- China’s post-coronavirus economic landscape will look far different from today with profound political, economic, and social changes.
- Chinese and foreign businesses will reduce operations while developing the type of emergency protocols and disaster recovery plans reserved for politically volatile countries in the extraction industries for future similar.
- China’s government lack of credibility and inability to act rapidly to national emergencies may have planted the seeds of Hong Kong activism amongst the Mainlanders.
The epidemic is already having a drastic effect on economic relations between the USA and China, driven by commercial and industrial reality rather than politics.
The ongoing coronavirus outbreak is speeding up the so-called “decoupling” between the U.S. and China more than their trade war did, according to an analyst from the Milken Institute.
“We talked about China and the U.S. decoupling. The coronavirus more than the trade war has sped some of that decoupling as countries, as businesses think about their supply chain for the long run,” said Curtis Chin, an Asia fellow at the Milken Institute, calling it an “increased disengagement” of both economies.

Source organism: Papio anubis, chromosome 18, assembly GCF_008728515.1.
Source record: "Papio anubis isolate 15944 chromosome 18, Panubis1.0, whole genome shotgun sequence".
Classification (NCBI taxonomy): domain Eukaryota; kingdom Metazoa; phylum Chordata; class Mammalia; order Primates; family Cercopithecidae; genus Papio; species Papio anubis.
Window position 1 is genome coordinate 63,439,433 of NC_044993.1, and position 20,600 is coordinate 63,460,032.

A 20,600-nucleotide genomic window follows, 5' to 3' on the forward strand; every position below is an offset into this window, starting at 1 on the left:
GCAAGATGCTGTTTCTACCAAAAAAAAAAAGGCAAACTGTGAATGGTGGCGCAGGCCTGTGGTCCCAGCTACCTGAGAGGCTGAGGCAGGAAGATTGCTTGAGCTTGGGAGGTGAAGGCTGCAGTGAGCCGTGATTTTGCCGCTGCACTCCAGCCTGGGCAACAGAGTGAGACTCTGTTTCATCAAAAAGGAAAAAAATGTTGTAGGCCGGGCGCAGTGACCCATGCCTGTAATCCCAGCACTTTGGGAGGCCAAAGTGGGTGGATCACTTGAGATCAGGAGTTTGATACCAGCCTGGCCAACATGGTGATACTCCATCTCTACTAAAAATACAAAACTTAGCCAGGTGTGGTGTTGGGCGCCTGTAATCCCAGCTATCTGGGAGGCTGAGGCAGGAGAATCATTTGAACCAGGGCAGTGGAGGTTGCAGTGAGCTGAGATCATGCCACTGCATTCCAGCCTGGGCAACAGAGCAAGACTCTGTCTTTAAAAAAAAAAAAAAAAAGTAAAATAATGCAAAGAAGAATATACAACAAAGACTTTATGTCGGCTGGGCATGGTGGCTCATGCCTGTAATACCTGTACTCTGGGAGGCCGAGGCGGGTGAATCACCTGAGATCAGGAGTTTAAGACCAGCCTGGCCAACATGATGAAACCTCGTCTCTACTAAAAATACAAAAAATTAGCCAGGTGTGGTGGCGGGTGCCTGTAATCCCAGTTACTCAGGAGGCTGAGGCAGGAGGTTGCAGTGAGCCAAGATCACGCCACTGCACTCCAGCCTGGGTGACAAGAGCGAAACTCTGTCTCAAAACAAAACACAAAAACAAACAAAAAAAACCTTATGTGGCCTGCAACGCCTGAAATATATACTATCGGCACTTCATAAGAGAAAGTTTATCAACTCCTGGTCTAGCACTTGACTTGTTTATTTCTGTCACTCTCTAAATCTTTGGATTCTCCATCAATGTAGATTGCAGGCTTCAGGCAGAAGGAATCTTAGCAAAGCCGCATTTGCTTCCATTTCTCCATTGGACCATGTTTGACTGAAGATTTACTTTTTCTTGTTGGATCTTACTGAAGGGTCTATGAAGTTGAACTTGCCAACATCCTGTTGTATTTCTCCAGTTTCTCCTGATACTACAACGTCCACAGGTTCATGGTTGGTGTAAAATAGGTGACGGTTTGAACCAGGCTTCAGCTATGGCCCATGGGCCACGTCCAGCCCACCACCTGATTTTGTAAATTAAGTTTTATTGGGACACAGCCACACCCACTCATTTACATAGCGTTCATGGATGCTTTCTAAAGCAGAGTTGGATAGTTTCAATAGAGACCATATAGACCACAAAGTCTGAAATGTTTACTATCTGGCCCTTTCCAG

“It can’t all be in China, we’ve seen some of the consequences of over reliance on just one key market,” he told CNBC at the Milken Institute’s Middle East and Africa Summit in Abu Dhabi on Tuesday.
. . .
Chin said: “The reality is that the US and Chinese economies, from supply chains to investment and trade flows, will be intertwined for years to come. The coronavirus crisis, however, has underscored to the United States and all of China’s trading and investment partners the value of diversification away from China.”
Those are the nuggets of fact and reality that I’ve been able to dredge from the sea of rumors, misinformation and speculation out there. Most of it bears no relation to reality at all – it’s rampant fear-mongering and misdirection. We’re still weeks, if not months, away from fully understanding the coronavirus, much less finding a vaccine or a cure for it. Meanwhile, let’s not go overboard, and operate on the basis of facts as far as we can.
70% ethanol or higher… so 140 proof or higher booze should work if your hands stay wet long enough.